Bank of Greece Governor Yannis Stournaras on Wednesday issued an emphatic call to the government to reach an agreement with the country’s creditors, saying that otherwise it would pave the way for a Greek exit from the eurozone. In the BoG Monetary Policy report Stournaras also expressed concern about the economy’s return to recession this year, recommending the continuation of the fiscal adjustment with an emphasis on cutting tax exemptions.
“A failure in negotiations would be the start of a painful course that would first lead to bankruptcy and eventually to the exit of the country from the eurozone – and quite possibly from the European Union,” the former finance minister wrote in the BoG report.
“A debt crisis under control, such as the one we are tackling today with the help of our peers, would be transformed into a crisis beyond control, with major risks for the banking system and for credit stability,” Stournaras warned, adding that a Greek exit would turn the country “from an equal member in the nucleus of European states into a poor country in Southern Europe,” with recession deepening, unemployment multiplying and incomes shrinking dramatically.
He noted that there is not much distance left to cover in talks and that the Europeans should fulfill their commitment made in November 2012 to lighten the Greek debt. It is on this and other factors that “the new funding program” should be based.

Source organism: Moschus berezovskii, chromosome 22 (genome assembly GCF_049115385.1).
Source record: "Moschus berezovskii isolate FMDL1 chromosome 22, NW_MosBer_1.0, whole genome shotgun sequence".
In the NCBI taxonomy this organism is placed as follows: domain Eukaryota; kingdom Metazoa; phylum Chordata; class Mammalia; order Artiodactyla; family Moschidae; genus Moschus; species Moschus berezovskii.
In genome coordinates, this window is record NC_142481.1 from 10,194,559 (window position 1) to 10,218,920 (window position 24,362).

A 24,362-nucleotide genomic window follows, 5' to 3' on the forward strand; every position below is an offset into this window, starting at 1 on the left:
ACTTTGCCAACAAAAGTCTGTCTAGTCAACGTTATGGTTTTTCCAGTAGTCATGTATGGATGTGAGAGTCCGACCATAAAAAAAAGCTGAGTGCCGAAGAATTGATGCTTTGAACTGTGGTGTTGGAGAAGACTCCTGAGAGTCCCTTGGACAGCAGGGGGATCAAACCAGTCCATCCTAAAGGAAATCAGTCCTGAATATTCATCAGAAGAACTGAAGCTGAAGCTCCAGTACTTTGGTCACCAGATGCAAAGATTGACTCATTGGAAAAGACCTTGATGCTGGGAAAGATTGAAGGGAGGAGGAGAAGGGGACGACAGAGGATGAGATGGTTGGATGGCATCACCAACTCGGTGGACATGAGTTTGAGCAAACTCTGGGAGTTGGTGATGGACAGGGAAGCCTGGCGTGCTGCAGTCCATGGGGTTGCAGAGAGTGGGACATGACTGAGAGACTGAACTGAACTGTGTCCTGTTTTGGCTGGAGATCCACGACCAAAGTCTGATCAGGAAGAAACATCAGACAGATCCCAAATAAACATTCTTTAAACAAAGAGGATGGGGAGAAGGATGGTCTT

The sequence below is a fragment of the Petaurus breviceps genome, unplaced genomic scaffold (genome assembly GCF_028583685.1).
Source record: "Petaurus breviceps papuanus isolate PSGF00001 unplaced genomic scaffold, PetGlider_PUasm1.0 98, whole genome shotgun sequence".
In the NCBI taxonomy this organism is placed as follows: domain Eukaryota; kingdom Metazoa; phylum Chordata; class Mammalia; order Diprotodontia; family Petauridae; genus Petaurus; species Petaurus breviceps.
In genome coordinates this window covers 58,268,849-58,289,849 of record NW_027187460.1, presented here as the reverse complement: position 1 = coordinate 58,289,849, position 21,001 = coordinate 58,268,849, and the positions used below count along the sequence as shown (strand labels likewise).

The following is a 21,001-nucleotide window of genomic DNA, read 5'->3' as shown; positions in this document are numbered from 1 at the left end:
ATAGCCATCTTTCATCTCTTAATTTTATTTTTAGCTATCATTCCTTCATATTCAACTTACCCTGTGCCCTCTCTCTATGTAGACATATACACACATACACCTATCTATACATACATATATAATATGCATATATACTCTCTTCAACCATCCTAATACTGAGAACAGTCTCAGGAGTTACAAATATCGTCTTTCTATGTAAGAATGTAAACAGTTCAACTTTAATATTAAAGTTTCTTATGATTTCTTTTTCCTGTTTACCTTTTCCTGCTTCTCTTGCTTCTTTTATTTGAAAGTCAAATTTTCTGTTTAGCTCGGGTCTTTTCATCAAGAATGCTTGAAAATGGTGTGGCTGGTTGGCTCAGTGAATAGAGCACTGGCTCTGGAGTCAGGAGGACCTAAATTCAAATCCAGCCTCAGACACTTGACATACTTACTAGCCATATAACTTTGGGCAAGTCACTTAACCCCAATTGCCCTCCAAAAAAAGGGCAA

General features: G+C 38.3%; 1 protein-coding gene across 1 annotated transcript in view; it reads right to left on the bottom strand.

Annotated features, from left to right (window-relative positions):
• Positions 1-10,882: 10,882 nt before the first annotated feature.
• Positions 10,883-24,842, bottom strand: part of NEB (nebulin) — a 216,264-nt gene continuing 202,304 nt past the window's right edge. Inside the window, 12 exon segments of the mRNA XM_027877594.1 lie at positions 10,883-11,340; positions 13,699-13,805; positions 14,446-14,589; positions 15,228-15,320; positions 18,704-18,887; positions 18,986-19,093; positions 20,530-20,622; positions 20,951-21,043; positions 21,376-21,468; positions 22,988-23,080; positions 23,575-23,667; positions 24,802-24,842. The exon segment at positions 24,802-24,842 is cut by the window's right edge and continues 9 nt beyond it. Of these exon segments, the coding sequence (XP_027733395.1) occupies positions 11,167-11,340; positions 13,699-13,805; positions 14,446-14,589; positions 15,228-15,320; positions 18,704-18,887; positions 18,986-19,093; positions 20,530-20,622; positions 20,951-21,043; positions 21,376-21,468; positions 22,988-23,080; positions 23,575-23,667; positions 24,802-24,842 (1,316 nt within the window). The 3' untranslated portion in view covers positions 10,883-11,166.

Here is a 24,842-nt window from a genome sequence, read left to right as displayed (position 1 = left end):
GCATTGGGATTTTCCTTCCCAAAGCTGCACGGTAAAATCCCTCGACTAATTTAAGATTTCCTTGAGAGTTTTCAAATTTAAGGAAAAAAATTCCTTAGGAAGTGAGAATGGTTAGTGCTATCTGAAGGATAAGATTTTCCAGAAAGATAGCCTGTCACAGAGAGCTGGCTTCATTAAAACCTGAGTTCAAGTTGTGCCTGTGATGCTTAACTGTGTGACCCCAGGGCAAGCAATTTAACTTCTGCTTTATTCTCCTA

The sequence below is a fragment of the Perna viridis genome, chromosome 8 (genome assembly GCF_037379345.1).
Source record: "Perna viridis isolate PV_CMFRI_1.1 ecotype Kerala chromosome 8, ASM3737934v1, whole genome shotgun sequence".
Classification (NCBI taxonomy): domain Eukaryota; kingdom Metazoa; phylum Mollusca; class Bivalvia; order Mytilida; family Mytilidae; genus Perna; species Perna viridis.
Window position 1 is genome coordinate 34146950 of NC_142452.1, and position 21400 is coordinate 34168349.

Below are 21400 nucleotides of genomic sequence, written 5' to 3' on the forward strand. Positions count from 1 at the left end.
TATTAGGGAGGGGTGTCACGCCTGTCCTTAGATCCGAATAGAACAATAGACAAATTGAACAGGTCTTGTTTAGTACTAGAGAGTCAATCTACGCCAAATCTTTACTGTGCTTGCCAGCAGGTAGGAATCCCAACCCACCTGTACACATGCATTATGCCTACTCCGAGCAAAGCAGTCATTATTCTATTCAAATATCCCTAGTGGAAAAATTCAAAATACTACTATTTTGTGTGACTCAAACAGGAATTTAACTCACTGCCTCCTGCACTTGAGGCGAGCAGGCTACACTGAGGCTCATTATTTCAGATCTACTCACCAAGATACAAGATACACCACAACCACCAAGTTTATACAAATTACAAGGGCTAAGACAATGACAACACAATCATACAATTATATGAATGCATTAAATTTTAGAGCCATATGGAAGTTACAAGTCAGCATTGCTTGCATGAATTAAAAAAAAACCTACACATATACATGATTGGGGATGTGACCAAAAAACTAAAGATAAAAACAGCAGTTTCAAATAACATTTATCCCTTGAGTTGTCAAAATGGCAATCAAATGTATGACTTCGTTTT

The central bank expects the economy to either remain stagnant or post marginal growth this year, but only as long as conditions in the economy revert to normality, otherwise there is a danger that “the economy will enter a new recession cycle.”
On the fiscal front, the BoG noted that the budget has stayed on course in the first few months of this year at the expense of the rest of the economy. It further emphasized the importance of abolishing non-targeted tax exemptions that could bring in annual revenues of some 3.6 billion euros.
The report also forecasts an increase in labor cost per unit within 2015 and a further decline in property prices, albeit at a slower pace.